27 July

1452    Ludovico Sforza (born), Italian son of Francesco I Sforza (died 1508)

1549    The Jesuit priest Francis Xavier’s ship reaches Japan.

1663    The English Parliament passes the second Navigation Act requiring that all goods bound for the American colonies have to be sent in English ships from English ports.

1667    Johann Bernoulli (born), Swiss mathematician (died 1748)

1694    A Royal charter is granted to the Bank of England.

1733    Jeremiah Dixon (born), English surveyor and astronomer (died 1779)

1740    Jeanne Baré (born), French explorer (died 1803)

1759    Pierre Louis Maupertuis (died), French mathematician and philosopher (born 1698)

1778    American Revolution: First Battle of Ushant   British and French fleets fight to a standoff.

1789    The first U.S. federal government agency, the Department of Foreign Affairs, is established (it will be later renamed Department of State).

1794    French Revolution: Maximilien Robespierre is arrested after encouraging the execution of more than 17,000 “enemies of the Revolution”.

1818    Agostino Roscelli (born), Italian priest and founder of the Institute of Sisters of the Immaculata (died 1902)

1824   Alexandre Dumas (born), French author and playwright (died 1895)

1833   Thomas George Bonney (born), English geologist (died 1923)

1844   John Dalton (died), English physicist, meteorologist, and chemist (born 1776)

1857    José Celso Barbosa (born), Puerto Rican physician, sociologist, and politician (died 1921)

1862   Sailing from San Francisco, California to Panama City, Panama, the SS Golden Gate catches fire and sinks off Manzanillo, Mexico, killing 231.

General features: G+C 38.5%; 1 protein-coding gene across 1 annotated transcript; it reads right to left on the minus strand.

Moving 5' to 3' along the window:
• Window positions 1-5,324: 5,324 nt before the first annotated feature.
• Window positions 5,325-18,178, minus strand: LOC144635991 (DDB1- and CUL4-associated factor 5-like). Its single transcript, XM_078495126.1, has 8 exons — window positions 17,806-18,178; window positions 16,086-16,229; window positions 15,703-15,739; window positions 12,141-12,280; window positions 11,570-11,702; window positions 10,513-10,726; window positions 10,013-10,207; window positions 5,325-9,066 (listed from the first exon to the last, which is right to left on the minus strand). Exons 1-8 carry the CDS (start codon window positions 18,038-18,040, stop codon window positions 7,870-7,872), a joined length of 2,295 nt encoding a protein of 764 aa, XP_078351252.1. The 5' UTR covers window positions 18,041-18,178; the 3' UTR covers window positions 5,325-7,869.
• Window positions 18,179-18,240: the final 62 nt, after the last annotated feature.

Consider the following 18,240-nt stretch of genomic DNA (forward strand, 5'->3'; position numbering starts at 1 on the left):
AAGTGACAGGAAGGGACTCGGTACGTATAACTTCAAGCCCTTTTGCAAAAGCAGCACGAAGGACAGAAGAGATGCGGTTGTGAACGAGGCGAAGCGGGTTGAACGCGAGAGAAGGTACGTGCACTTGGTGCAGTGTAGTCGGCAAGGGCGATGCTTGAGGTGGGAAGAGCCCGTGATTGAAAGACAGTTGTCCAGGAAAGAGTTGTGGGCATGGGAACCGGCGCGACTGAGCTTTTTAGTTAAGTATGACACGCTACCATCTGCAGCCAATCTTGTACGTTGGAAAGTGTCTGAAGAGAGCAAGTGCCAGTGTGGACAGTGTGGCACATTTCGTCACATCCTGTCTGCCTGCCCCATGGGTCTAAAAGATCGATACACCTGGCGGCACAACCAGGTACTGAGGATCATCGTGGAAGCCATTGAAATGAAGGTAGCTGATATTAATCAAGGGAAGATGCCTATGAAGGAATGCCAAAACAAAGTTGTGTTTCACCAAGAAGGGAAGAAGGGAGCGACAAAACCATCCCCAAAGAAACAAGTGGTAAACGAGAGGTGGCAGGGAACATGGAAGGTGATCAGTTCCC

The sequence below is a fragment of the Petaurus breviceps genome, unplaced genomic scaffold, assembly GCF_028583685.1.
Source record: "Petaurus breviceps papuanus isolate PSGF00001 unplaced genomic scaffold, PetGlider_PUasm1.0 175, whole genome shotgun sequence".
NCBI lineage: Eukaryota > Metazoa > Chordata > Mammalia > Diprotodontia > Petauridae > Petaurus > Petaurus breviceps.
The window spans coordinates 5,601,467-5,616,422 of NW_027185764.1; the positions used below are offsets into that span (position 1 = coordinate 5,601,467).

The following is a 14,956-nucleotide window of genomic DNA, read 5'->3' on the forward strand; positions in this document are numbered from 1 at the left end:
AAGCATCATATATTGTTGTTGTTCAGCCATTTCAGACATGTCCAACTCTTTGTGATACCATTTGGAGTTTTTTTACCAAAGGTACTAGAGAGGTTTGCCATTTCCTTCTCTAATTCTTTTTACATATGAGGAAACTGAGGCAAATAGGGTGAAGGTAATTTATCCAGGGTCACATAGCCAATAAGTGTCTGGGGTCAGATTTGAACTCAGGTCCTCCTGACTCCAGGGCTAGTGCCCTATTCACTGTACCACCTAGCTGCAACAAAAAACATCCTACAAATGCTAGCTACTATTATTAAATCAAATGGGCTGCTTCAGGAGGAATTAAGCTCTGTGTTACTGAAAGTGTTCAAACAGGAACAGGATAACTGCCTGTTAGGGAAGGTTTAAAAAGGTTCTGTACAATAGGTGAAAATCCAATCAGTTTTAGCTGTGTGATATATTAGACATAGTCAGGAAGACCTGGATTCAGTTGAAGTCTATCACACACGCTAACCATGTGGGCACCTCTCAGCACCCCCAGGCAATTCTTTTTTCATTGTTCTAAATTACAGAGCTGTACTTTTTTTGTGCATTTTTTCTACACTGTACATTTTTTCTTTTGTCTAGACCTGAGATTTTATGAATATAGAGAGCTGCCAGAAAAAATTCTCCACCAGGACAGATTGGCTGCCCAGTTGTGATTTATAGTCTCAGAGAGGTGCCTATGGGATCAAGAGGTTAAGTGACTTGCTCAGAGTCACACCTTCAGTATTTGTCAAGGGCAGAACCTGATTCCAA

1863   William Lowndes Yancey (died), American journalist and politician (born 1813)

1865    Welsh settlers arrive at Chubut in Argentina.

1866   The first permanent transatlantic telegraph cable is successfully completed, stretching from Valentia Island, Ireland, to Heart’s Content, Newfoundland.

1882   Geoffrey de Havilland (born), English pilot and engineer, founded the de Havilland Aircraft Company (died 1965)

1886   Ernst May (born), German architect (died 1970)

1890   Vincent van Gogh shoots himself and dies two days later.

1900   Kaiser Wilhelm II makes a speech comparing Germans to Huns; for years afterwards, “Hun” would be a disparaging name for Germans.

1905    Leo Durocher (born), American baseball player and manager (died 1991)

1919    The Chicago Race Riot erupts after a racial incident occurred on a South Side beach, leading to 38 fatalities and 537 injuries over a five-day period.

1921    Researchers at the University of Toronto led by biochemist Frederick Banting prove that the hormone insulin regulates blood sugar.